Some of the best career advice I’ve ever gotten was to sit down and really think about what things you’ve done or experienced in your career that really made you happy. Things you enjoyed doing and were proud of. Write them down. Formulate a plan to pursue more things like those.
So often you start a career listening to the “should’s” of parents or aiming at what pays well. You may even be fortunate enough to know what you want to do and get to pursue your passion from the beginning. But invariably, I think most intelligent and self-aware people reach a few different points during a career where they look around and have to consider, “Wow, I’ve arrived, but is this really like what I thought it was going to be like?”.
In this piece at CIO.com, the author provides some great questions to ask early in your career, and when you find yourself at one of the question points later:
Figure out what you like doing and what you hate doing early on
Figure out what size and kind of company you want to work for
Do you want to be a CEO?
After gaining some experience, thinking about what you hate (or conversely love doing), how the size of the company you work for impacts that, and what your life will be like when you reach the job you strive for (the CEO question), can really illuminate your path forward.
When it comes to leadership, the US Special Operations Command is probably about as good as it gets. I had the privilege to see Gen. Stanley McChrystal speak once and was impressed not only by what he had to say, but also in how both practical and nuanced his points were.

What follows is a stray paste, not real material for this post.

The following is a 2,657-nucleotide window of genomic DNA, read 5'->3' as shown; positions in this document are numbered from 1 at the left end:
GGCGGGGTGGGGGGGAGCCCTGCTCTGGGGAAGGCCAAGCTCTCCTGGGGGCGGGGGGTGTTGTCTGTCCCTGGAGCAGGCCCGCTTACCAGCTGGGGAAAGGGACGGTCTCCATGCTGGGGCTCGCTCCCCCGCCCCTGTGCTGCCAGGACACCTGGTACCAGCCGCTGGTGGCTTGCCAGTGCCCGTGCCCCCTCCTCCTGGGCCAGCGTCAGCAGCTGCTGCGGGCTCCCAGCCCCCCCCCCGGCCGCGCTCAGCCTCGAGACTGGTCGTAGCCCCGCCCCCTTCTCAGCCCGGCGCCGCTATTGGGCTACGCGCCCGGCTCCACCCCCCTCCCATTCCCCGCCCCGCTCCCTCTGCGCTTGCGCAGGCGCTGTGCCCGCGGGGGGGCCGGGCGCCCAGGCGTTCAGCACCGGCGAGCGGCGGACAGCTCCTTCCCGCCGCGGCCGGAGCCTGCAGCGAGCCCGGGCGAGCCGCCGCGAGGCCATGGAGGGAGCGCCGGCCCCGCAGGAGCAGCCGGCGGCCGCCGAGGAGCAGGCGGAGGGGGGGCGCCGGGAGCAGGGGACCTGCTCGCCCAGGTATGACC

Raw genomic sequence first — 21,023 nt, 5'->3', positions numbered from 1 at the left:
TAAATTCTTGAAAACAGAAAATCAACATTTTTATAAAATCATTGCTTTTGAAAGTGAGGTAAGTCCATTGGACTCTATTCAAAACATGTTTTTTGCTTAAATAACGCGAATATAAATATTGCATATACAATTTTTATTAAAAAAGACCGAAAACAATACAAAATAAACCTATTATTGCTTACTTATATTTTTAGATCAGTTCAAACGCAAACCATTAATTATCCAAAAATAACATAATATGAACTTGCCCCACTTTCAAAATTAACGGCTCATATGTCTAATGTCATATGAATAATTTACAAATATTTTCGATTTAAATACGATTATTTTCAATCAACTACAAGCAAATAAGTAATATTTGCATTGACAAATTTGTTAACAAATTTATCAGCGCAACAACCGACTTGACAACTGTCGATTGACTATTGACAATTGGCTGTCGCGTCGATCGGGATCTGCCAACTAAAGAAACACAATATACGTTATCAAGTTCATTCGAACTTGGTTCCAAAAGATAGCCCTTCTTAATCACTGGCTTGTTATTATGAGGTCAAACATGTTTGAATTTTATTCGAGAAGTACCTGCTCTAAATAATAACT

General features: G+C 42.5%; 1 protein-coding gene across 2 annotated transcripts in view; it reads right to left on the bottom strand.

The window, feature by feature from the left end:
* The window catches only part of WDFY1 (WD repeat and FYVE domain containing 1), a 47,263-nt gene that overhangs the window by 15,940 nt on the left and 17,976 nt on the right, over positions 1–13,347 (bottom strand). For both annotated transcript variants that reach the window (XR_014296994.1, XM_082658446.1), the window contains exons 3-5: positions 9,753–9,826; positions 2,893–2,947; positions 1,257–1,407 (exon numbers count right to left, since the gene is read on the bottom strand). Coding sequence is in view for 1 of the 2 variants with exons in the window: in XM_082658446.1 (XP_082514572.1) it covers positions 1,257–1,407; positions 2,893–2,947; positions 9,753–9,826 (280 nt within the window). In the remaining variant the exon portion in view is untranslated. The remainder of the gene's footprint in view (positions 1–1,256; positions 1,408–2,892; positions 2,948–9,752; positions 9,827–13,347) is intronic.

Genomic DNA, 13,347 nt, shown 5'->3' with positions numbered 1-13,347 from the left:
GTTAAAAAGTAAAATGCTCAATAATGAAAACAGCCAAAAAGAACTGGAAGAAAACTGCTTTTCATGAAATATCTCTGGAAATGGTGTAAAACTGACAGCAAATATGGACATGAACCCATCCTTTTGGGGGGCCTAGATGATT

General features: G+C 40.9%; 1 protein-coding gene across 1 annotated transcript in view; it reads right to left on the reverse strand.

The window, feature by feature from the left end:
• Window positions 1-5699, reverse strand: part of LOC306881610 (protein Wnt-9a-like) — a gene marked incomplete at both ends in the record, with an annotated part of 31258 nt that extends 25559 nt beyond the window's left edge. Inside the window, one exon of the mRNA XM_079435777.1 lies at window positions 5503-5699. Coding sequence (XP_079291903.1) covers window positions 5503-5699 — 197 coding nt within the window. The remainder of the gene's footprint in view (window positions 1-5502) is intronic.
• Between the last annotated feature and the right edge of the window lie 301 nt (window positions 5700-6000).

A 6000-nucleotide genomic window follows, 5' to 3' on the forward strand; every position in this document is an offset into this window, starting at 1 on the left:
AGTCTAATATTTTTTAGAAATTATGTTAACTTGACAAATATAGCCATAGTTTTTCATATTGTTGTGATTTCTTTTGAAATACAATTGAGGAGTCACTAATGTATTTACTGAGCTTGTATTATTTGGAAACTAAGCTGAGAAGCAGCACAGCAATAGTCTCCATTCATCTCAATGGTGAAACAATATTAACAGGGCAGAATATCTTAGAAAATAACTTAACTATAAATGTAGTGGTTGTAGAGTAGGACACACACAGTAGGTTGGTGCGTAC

This WSJ piece includes Adm. William McRaven’s recent commencement address at the University of Texas. Now as an Aggie, I won’t comment on the UT elements of his remarks but the lessons from SEAL training are worth hearing—summarized in his conclusion below (Source):
It will not be easy. But start each day with a task completed. Find someone to help you through life. Respect everyone. Know that life is not fair and that you will fail often, but if you take some risks, step up when the times are toughest, face down the bullies, lift up the downtrodden and never, ever give up—if you do these things, then the next generation and the generations that follow will live in a world far better than the one we have today. And what started here will indeed have changed the world, for the better.
Now I’m off to go make my bed.
In PDF form, from John Hagel III, John Seely Brown and Lang Davison. Hagel further defines passion in this other blog post as… (Source)
…strong emotions that motivate us to move beyond our comfort zone and to achieve the potential that resides within us. Passion comes from within each of us; it cannot be imposed or mandated from outside. At the same time, it compels us to move outside, to engage with the world around us.
Another good Stanford podcast. Jeff Hawkins, founder of Palm and Handspring, talks about following your passion, reluctant entrepreneurship, and career. (Source)
A talk with Merlin Mann about finding what you’re best at—or rather obsessed with—and building identity in this long tail world. (Source)
Excellent Stanford podcast by Tom Kelly of IDEO about five practices to develop creativity and innovative thinking: Think like a traveller, treat life like an experiment, nurture an attitude of wisdom, use your whole brian and tortoise mind, and follow your passion. Great advice for work and life. (Source)